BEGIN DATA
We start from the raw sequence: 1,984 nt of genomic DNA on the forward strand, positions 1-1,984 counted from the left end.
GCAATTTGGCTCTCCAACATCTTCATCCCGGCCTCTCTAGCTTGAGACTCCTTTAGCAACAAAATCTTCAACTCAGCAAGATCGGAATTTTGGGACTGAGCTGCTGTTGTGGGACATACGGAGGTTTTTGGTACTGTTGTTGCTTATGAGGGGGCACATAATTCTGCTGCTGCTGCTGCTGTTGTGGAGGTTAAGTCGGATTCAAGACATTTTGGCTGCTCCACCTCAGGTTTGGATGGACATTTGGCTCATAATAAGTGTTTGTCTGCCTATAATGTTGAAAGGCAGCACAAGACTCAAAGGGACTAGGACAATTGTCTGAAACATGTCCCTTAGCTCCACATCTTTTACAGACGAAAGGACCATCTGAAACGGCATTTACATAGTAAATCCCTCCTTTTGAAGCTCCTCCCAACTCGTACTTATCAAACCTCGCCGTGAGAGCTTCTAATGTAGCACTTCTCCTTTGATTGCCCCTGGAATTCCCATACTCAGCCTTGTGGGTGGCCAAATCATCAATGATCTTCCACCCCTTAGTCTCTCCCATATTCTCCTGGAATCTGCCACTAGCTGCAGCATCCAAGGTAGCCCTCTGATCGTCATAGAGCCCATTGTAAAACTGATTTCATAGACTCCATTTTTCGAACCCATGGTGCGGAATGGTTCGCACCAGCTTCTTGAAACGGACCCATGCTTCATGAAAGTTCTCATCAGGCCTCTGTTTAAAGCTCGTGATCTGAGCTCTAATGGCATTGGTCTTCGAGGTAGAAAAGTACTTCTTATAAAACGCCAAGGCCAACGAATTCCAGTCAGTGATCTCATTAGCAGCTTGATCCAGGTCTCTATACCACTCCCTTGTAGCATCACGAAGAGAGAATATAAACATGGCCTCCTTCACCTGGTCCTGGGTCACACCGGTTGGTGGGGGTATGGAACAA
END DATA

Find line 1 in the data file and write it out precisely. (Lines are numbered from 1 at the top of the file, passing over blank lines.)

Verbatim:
We start from the raw sequence: 1,984 nt of genomic DNA on the forward strand, positions 1-1,984 counted from the left end.